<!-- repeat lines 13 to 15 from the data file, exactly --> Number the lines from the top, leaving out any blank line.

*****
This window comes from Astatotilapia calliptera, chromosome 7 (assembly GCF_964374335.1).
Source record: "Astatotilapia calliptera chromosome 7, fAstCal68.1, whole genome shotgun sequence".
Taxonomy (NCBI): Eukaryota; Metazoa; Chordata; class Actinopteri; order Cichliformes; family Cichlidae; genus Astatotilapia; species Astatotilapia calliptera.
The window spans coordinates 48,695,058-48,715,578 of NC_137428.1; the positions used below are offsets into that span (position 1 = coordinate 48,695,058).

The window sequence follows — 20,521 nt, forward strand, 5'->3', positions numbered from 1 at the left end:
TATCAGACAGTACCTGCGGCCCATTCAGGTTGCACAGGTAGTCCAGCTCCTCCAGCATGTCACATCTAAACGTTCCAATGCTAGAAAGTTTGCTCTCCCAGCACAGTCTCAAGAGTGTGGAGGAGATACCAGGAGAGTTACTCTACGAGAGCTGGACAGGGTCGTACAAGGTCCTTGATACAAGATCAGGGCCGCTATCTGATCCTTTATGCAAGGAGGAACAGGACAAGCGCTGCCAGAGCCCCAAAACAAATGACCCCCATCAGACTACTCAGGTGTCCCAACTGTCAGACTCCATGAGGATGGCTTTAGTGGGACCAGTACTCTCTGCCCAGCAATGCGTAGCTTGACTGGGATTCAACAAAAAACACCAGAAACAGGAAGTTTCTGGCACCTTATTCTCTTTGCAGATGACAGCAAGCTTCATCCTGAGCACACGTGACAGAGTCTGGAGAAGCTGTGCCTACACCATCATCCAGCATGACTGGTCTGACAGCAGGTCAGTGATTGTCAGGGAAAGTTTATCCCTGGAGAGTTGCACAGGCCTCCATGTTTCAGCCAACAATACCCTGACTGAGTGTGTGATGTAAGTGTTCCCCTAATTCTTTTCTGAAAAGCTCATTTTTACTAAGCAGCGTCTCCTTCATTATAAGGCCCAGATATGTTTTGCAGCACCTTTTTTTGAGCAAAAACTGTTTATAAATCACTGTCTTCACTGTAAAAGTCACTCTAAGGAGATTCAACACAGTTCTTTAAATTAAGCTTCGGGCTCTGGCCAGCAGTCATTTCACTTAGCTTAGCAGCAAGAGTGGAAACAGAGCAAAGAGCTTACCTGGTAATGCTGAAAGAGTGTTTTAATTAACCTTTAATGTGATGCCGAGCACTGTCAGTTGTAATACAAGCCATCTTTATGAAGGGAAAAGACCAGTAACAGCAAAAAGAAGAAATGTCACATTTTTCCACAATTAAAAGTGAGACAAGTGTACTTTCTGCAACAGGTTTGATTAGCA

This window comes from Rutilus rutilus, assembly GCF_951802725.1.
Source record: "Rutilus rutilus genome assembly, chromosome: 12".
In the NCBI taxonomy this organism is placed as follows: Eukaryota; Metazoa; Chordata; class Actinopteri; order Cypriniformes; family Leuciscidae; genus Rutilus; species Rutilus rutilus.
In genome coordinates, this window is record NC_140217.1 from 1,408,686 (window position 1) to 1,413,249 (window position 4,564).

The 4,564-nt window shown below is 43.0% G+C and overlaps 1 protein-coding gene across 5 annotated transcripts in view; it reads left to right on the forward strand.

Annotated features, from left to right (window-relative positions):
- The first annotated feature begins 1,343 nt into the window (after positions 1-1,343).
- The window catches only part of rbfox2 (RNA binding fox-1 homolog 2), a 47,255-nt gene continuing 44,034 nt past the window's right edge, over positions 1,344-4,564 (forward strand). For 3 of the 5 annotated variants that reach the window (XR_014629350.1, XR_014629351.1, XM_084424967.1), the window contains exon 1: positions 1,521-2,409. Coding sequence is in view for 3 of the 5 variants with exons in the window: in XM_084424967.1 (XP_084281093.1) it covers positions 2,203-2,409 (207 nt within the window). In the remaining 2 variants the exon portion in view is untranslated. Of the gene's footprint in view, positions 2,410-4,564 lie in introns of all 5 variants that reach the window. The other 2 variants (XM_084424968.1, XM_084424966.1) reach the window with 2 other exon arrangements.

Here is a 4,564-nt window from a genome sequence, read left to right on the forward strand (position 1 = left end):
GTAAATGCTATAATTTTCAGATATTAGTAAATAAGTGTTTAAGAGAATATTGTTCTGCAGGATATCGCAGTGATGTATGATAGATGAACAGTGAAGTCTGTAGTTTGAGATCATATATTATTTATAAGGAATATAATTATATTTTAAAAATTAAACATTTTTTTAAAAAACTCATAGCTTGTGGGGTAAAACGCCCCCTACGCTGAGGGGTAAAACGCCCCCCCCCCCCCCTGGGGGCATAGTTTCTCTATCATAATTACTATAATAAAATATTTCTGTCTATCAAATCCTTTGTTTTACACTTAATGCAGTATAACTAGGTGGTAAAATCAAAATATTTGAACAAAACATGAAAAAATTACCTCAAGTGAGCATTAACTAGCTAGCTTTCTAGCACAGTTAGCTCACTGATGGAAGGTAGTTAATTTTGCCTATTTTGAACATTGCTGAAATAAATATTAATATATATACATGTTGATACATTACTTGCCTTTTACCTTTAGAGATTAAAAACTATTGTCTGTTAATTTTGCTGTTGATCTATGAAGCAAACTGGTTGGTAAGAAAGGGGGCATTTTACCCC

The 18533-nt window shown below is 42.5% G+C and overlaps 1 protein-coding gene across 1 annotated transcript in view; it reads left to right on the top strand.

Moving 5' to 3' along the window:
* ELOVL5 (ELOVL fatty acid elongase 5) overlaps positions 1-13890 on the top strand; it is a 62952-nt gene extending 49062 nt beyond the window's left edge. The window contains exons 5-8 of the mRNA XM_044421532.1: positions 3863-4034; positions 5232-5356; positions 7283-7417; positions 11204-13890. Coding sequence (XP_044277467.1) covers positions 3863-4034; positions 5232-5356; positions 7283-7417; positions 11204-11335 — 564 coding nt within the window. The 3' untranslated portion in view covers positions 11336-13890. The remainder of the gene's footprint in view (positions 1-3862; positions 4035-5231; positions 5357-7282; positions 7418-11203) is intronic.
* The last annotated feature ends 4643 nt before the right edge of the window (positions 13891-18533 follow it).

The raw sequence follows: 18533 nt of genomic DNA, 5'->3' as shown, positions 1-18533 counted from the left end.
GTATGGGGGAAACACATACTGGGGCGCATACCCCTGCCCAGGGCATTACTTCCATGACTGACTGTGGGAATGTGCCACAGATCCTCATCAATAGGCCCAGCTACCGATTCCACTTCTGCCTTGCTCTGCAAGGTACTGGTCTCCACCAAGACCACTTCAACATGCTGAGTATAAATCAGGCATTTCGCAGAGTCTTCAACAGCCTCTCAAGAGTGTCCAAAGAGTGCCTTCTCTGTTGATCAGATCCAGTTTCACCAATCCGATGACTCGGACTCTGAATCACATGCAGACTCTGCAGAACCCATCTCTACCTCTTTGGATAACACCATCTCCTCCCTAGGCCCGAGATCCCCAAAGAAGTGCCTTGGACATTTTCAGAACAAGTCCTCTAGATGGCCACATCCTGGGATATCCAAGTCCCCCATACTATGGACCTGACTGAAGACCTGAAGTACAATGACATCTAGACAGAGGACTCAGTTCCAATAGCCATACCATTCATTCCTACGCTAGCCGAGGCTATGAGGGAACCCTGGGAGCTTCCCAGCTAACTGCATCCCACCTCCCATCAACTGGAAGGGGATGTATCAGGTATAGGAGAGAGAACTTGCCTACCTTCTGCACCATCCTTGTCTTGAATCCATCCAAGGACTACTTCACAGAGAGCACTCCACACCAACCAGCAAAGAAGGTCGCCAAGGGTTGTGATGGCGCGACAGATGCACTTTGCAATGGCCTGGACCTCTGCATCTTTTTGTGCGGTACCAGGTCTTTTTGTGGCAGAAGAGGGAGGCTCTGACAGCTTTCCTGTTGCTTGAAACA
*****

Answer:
- The first annotated feature begins 1,343 nt into the window (after positions 1-1,343).
- The window catches only part of rbfox2 (RNA binding fox-1 homolog 2), a 47,255-nt gene continuing 44,034 nt past the window's right edge, over positions 1,344-4,564 (forward strand). For 3 of the 5 annotated variants that reach the window (XR_014629350.1, XR_014629351.1, XM_084424967.1), the window contains exon 1: positions 1,521-2,409. Coding sequence is in view for 3 of the 5 variants with exons in the window: in XM_084424967.1 (XP_084281093.1) it covers positions 2,203-2,409 (207 nt within the window). In the remaining 2 variants the exon portion in view is untranslated. Of the gene's footprint in view, positions 2,410-4,564 lie in introns of all 5 variants that reach the window. The other 2 variants (XM_084424968.1, XM_084424966.1) reach the window with 2 other exon arrangements.

Here is a 4,564-nt window from a genome sequence, read left to right on the forward strand (position 1 = left end):